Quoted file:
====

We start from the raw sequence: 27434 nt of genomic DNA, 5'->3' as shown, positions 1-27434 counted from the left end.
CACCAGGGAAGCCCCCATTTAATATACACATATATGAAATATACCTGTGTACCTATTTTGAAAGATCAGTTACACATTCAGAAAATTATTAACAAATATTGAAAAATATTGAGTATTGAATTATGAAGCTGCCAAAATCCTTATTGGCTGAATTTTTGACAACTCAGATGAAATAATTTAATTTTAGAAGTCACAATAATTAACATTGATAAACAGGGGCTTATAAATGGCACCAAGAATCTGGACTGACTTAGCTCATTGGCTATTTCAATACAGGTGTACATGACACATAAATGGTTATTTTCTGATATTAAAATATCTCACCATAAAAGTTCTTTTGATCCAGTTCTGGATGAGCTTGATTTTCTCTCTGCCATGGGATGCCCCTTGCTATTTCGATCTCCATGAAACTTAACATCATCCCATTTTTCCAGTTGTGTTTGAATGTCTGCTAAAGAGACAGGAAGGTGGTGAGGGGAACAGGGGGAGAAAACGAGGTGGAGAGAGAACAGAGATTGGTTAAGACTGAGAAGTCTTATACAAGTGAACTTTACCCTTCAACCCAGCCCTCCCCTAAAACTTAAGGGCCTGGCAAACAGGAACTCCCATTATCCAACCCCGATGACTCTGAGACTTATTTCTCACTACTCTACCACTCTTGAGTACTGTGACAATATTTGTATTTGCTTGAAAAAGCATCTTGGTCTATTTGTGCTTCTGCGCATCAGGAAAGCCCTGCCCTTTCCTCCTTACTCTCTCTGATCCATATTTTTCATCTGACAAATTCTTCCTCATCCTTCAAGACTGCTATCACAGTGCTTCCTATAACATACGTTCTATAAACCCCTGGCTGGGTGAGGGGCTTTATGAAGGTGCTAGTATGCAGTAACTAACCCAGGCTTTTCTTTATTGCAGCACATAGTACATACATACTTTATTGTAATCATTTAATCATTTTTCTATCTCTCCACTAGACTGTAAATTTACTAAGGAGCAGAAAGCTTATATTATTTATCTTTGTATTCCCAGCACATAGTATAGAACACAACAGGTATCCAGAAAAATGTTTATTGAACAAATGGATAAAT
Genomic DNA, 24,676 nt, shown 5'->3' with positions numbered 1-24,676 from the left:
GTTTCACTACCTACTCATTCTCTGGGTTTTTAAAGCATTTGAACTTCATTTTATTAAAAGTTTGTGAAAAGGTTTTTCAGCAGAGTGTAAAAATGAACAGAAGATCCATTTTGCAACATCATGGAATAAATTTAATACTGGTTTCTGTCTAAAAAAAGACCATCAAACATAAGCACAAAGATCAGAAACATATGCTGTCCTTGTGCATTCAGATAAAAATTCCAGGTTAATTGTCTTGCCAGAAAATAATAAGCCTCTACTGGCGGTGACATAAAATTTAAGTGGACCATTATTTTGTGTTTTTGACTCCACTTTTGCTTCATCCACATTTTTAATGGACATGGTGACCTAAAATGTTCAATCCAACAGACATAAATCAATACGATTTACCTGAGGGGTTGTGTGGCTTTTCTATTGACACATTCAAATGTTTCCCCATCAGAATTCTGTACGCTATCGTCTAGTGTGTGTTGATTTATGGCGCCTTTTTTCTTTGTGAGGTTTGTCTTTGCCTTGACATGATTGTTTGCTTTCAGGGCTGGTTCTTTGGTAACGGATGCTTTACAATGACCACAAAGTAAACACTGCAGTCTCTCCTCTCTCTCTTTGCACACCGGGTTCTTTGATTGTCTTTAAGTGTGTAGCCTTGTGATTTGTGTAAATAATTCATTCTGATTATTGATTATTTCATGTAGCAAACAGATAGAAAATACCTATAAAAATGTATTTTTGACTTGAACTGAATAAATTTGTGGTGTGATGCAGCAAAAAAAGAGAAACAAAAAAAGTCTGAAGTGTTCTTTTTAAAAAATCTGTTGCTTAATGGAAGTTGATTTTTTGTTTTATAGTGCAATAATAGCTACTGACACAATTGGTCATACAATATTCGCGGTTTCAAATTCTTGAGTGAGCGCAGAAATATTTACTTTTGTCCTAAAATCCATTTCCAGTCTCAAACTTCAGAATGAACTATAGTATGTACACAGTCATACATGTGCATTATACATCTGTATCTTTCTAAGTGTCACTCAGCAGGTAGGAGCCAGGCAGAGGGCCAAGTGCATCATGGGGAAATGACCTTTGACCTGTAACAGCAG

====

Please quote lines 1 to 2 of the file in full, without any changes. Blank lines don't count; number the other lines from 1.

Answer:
We start from the raw sequence: 27434 nt of genomic DNA, 5'->3' as shown, positions 1-27434 counted from the left end.
CACCAGGGAAGCCCCCATTTAATATACACATATATGAAATATACCTGTGTACCTATTTTGAAAGATCAGTTACACATTCAGAAAATTATTAACAAATATTGAAAAATATTGAGTATTGAATTATGAAGCTGCCAAAATCCTTATTGGCTGAATTTTTGACAACTCAGATGAAATAATTTAATTTTAGAAGTCACAATAATTAACATTGATAAACAGGGGCTTATAAATGGCACCAAGAATCTGGACTGACTTAGCTCATTGGCTATTTCAATACAGGTGTACATGACACATAAATGGTTATTTTCTGATATTAAAATATCTCACCATAAAAGTTCTTTTGATCCAGTTCTGGATGAGCTTGATTTTCTCTCTGCCATGGGATGCCCCTTGCTATTTCGATCTCCATGAAACTTAACATCATCCCATTTTTCCAGTTGTGTTTGAATGTCTGCTAAAGAGACAGGAAGGTGGTGAGGGGAACAGGGGGAGAAAACGAGGTGGAGAGAGAACAGAGATTGGTTAAGACTGAGAAGTCTTATACAAGTGAACTTTACCCTTCAACCCAGCCCTCCCCTAAAACTTAAGGGCCTGGCAAACAGGAACTCCCATTATCCAACCCCGATGACTCTGAGACTTATTTCTCACTACTCTACCACTCTTGAGTACTGTGACAATATTTGTATTTGCTTGAAAAAGCATCTTGGTCTATTTGTGCTTCTGCGCATCAGGAAAGCCCTGCCCTTTCCTCCTTACTCTCTCTGATCCATATTTTTCATCTGACAAATTCTTCCTCATCCTTCAAGACTGCTATCACAGTGCTTCCTATAACATACGTTCTATAAACCCCTGGCTGGGTGAGGGGCTTTATGAAGGTGCTAGTATGCAGTAACTAACCCAGGCTTTTCTTTATTGCAGCACATAGTACATACATACTTTATTGTAATCATTTAATCATTTTTCTATCTCTCCACTAGACTGTAAATTTACTAAGGAGCAGAAAGCTTATATTATTTATCTTTGTATTCCCAGCACATAGTATAGAACACAACAGGTATCCAGAAAAATGTTTATTGAACAAATGGATAAAT